When one-man developer Wizard Fu (otherwise known as Nathanael Weiss) brought Songbringer to Kickstarter in 2015, it was with the aim of creating a modern twist on classic 16-bit era ARPGs like The Legend of Zelda. After three years of designing the art, music, and code for the game solo, Weiss partnered with publisher Double Eleven in order to release Songbringer. The game’s roots are firmly planted in the past, with pixel art, chiptune sounds, and the gated-progression mechanics familiar to a Zelda-like. Despite this, there are reminders throughout that Songbringer is a game from the modern era. Touches like dynamic shadows on pixelated trees and bushes are sure to make veteran gamers smile.
One of the game’s most interesting features is the procedurally generated maps that form its world. Starting a new game in Songbringer requires you to enter a six-digit code, from which the game will then seed a unique version of Ekzerra by determining the placement of dungeons, secrets and more. Furthermore, the same code will always generate the same world – meaning they can be shared or replayed as desired. Perhaps the biggest question I had going into the game was how well the procedurally generated maps would gel with a character progression arc that is entirely about gaining new abilities in order to access new areas. The potential pitfalls with such a design are obvious, so does Songbringer manage to sidestep the traps and escape the dungeon unscathed?
There is some absolutely beautiful pixel art in the game and this becomes immediately apparent through its opening cutscene. We’re introduced to protagonist Roq Epimetheus, crew member of the titular spaceship Songbringer, in storyboard scenes that feel meticulously crafted. The crew of Songbringer are on a mission to find verdant and beautiful alien worlds. Ideally, these worlds will be free of oversight from the galactic police so they can loot everything that’s not nailed down. Out on a scouting mission on a new world, Roq finds himself separated from his friends after an electrical storm knocks out his transportation. The player takes over as Roq wakes up from the crash with only his trusty robot buddy Jib for company and no way to contact the ship (also shirtless, for some reason.) Ostensibly, your first objective is to make contact with Songbringer and the rest of the crew. When you find a large glowing sword in a nearby cave, however, it’s difficult not to be distracted. Choosing not to listen to Jib’s advice and taking the sword sets in motion the events that form the game’s story. The very act of picking up this Nanosword awakens a long dormant threat on the world of Ekzerra which Roq will have to defeat if he wants to survive. The important thing here is that in these early stages, both the player and the character are equally clueless as to what this threat is and how to combat it.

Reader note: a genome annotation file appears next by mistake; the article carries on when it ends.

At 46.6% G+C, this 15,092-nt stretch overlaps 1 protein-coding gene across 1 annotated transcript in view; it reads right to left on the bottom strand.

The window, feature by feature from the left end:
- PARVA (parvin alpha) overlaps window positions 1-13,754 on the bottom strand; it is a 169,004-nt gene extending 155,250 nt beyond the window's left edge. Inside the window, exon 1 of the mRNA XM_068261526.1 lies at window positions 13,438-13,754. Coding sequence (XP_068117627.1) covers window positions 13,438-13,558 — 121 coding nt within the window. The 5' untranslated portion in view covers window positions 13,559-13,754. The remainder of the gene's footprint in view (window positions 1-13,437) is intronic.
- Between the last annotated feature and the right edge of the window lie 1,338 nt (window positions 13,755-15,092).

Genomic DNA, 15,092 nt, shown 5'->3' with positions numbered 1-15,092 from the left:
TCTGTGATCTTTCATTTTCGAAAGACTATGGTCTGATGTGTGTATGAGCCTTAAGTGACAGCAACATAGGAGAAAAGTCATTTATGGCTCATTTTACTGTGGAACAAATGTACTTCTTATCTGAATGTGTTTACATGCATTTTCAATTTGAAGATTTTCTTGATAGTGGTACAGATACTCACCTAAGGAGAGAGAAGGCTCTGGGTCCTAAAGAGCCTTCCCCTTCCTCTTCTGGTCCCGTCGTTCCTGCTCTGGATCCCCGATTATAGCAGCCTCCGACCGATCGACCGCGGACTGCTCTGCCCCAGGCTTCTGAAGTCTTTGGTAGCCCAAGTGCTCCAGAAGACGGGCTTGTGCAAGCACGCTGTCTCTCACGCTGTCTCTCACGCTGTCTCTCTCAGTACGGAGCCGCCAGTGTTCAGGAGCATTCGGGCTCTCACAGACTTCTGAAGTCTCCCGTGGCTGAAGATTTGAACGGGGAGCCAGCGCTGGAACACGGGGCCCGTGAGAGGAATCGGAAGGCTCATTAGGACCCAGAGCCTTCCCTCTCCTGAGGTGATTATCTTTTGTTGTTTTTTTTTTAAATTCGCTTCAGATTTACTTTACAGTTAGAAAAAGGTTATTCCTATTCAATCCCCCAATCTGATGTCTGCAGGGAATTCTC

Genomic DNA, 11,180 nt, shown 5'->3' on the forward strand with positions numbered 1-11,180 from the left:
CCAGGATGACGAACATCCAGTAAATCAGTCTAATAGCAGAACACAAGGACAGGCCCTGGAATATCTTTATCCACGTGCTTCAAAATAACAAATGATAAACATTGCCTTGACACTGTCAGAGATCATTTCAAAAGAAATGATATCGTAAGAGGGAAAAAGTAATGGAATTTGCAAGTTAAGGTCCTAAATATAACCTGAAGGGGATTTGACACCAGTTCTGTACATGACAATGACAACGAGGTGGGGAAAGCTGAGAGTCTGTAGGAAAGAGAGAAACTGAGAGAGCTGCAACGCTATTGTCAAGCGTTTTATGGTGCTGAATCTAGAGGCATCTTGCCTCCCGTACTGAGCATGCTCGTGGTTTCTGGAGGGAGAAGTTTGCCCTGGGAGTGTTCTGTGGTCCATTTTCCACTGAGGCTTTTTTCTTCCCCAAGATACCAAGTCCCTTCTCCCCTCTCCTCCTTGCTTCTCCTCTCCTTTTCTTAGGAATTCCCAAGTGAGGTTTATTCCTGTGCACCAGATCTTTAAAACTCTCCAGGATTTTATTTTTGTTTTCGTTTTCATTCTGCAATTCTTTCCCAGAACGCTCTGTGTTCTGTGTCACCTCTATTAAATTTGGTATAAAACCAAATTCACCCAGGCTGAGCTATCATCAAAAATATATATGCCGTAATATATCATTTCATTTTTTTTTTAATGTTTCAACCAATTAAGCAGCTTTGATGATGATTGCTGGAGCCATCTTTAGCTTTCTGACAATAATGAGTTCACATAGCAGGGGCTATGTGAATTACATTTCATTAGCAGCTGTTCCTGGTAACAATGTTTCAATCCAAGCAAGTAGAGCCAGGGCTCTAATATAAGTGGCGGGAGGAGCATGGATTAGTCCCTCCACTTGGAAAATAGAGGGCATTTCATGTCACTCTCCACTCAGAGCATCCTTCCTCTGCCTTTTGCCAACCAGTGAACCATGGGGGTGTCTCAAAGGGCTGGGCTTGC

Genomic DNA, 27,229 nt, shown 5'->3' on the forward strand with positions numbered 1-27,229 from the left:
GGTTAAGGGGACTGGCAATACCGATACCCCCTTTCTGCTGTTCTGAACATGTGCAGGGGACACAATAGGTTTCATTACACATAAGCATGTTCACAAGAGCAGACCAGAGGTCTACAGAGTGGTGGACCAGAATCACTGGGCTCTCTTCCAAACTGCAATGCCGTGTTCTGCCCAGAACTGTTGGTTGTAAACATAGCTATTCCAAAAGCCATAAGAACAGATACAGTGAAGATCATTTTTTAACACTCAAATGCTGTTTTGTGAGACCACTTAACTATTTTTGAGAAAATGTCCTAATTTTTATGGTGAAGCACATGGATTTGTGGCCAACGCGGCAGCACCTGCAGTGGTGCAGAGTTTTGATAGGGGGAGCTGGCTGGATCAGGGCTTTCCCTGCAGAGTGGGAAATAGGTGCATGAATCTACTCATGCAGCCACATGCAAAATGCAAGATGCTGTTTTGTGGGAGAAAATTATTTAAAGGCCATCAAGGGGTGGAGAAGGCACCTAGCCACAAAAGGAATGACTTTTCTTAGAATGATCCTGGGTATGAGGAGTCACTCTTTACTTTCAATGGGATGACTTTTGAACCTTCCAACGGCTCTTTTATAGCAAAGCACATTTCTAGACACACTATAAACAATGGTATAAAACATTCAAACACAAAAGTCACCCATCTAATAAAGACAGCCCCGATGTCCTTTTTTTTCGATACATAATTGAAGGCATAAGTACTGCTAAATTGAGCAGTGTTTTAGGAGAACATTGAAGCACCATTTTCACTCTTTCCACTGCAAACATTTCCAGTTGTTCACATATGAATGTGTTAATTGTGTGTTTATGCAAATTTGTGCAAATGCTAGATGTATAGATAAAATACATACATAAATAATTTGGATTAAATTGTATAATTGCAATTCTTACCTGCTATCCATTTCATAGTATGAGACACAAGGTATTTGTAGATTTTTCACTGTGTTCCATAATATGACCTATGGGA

There is a real sense that you are discovering things alongside the protagonist that persists throughout the game. As you progress, you’ll discover more about the nameless threat to your existence and the world around you. Some of these things will happen naturally as you progress though the world, some will rely on the player following visual clues in the environment, and some are so well hidden you’ll have to use your head (and your inventory) to find them. The open ended nature of exploring the in-game world means these individual bits of exposition can come at an odd pace and some can even happen in any order. This can lead to a bit of a disjointed feeling in how the story is paced. The feeling is mitigated somewhat by the game only allowing access to certain areas once you have access to certain abilities or items. Given that where and when these items will be found is determined at least in part by your world seed, however, it’s likely that individual players will have widely varied experiences in this regard. The real charm of this progression system is in the discovery itself. Most of the items and abilities found throughout Songbringer will change how you can interact with the environment, sometimes in surprising ways. Weiss has utilized this intelligently to create environments that seem simple at first but that are often hiding secrets right under your nose.
Songbringer provides some complex gameplay through a deceptively simple interface. Each item or weapon you pick up can be assigned to a button and pressing the button uses the item. In the case of your sword this will swing the weapon, in the case of other items the use may change depending on the context. Rather than having a generic button to interact with objects in the environment, you have to use the right items in the right situations to uncover secrets or just find new paths around the map This starts with fairly simple ideas like using the bombs you just found to blow up walls that are blocking the way. By the later stages of the game, though, my options were more diverse. Meditation might be the key to revealing one path, or taking a bite of a hallucinogenic cactus might let me see things differently. I’m being deliberately vague here for a reason. The game has very little to guide you in the use of these various items and abilities but I found that a large part of the enjoyment I derived from the experience came from making these discoveries myself. I won’t claim that trial and error was never involved in these situations but Songbringer at least attempts to give visual clues and other subtle hints as to how it expects you to progress. More often than not, experimentation led to satisfying results.